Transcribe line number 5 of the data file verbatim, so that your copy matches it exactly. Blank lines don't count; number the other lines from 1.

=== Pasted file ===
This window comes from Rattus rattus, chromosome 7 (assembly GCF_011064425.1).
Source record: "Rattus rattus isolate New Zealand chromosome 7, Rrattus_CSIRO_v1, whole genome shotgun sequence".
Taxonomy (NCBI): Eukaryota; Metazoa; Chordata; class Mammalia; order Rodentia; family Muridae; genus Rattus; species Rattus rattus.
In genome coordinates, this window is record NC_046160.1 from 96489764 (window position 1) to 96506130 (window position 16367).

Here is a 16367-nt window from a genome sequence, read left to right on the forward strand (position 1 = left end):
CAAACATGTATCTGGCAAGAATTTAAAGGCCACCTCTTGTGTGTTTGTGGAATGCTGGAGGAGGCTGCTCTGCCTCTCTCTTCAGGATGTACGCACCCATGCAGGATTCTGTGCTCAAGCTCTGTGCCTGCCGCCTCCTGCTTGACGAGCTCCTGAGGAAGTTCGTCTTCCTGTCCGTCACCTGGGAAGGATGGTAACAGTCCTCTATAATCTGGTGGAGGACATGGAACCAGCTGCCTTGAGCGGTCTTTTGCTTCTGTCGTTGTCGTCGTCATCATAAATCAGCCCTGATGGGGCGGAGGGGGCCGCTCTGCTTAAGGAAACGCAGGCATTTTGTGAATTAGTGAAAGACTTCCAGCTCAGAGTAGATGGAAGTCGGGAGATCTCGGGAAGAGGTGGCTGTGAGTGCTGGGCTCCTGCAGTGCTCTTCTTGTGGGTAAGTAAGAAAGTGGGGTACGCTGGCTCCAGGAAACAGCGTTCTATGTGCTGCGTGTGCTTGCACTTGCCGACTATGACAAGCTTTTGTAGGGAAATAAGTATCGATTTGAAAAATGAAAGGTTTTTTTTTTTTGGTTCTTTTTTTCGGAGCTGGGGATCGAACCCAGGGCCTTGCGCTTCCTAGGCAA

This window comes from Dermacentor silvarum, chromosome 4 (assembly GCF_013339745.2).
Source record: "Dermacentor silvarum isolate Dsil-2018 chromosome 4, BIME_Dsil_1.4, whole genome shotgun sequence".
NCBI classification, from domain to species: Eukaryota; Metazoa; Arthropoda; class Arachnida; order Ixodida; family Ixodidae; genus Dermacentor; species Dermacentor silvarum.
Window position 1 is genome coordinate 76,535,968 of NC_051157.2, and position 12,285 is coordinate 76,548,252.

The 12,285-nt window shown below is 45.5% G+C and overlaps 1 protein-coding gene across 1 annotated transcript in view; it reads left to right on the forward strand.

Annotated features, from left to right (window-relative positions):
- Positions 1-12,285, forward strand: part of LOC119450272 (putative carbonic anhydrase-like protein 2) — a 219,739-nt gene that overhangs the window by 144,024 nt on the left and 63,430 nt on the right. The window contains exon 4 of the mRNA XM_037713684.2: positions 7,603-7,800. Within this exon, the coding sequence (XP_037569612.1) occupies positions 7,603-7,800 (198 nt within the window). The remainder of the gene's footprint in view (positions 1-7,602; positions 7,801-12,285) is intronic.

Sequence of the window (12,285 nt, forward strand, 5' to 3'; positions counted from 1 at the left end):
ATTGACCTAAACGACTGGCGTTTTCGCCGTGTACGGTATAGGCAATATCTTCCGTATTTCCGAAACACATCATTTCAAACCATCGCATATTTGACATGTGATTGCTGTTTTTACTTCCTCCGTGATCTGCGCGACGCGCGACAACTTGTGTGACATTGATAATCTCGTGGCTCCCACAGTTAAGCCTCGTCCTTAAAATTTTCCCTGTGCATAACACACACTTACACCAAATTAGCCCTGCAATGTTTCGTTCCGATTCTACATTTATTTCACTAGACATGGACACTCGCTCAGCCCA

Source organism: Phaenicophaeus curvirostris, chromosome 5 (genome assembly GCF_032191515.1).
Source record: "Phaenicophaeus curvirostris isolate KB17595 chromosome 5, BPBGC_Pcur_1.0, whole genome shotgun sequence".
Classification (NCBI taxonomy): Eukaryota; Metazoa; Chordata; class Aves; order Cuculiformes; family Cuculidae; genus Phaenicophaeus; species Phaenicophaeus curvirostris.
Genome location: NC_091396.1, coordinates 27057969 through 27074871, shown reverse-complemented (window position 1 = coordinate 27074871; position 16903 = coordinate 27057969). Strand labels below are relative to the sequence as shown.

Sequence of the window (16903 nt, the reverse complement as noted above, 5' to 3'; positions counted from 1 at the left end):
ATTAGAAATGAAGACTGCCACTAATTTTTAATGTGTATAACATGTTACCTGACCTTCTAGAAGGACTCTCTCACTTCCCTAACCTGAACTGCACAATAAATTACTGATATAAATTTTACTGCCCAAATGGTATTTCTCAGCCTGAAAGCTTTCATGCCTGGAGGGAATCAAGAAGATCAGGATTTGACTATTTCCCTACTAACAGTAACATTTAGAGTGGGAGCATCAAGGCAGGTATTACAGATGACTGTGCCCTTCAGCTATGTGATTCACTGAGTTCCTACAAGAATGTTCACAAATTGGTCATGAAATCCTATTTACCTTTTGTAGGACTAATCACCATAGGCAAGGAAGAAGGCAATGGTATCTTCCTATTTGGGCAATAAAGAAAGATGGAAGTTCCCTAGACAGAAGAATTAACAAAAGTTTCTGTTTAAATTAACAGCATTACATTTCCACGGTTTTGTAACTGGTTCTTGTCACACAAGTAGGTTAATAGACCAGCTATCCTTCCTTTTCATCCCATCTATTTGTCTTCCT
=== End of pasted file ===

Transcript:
Here is a 16367-nt window from a genome sequence, read left to right on the forward strand (position 1 = left end):